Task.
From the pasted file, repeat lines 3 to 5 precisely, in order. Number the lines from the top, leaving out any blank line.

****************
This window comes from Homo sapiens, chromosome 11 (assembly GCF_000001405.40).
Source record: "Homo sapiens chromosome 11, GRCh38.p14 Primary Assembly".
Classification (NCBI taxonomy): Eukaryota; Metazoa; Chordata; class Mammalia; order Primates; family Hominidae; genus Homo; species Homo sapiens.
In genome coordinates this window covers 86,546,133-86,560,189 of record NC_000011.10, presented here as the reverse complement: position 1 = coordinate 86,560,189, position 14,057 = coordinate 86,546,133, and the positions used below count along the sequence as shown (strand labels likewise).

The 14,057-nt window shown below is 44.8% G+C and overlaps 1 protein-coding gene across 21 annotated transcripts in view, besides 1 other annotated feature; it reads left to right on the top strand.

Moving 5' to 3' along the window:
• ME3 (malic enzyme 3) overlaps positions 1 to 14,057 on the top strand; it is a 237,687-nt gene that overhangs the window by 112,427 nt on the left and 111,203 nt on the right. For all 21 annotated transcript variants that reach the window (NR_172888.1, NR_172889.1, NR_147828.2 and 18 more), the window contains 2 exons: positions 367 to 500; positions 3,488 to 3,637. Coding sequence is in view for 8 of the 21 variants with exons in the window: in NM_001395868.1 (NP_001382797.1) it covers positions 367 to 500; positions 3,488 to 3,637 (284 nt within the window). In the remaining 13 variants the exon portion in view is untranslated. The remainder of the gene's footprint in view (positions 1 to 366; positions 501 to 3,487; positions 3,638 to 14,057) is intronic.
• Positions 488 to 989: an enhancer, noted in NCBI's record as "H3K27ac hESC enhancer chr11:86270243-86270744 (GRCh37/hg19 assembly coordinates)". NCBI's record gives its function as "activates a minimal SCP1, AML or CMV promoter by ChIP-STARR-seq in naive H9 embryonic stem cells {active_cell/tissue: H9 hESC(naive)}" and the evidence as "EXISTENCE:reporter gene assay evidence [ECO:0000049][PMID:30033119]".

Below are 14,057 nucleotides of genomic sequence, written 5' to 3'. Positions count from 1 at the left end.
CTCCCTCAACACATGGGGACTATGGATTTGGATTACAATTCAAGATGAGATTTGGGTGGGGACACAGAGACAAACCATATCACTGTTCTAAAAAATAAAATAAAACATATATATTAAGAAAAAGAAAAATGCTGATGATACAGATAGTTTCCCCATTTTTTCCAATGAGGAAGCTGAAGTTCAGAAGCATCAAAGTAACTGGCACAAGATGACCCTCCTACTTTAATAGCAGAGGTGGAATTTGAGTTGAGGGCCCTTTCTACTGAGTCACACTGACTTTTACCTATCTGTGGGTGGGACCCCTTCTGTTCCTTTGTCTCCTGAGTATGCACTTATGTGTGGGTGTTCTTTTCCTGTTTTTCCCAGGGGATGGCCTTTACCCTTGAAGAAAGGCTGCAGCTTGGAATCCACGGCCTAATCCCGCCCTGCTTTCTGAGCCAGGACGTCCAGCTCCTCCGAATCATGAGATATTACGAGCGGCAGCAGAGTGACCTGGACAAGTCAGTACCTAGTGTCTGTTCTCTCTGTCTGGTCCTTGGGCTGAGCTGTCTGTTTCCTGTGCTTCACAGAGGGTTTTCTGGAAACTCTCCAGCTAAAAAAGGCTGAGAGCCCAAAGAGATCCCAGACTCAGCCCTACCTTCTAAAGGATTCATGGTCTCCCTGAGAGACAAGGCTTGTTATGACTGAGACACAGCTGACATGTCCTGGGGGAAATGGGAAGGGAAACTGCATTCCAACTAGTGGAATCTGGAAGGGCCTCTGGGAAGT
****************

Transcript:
Classification (NCBI taxonomy): Eukaryota; Metazoa; Chordata; class Mammalia; order Primates; family Hominidae; genus Homo; species Homo sapiens.
In genome coordinates this window covers 86,546,133-86,560,189 of record NC_000011.10, presented here as the reverse complement: position 1 = coordinate 86,560,189, position 14,057 = coordinate 86,546,133, and the positions used below count along the sequence as shown (strand labels likewise).

The 14,057-nt window shown below is 44.8% G+C and overlaps 1 protein-coding gene across 21 annotated transcripts in view, besides 1 other annotated feature; it reads left to right on the top strand.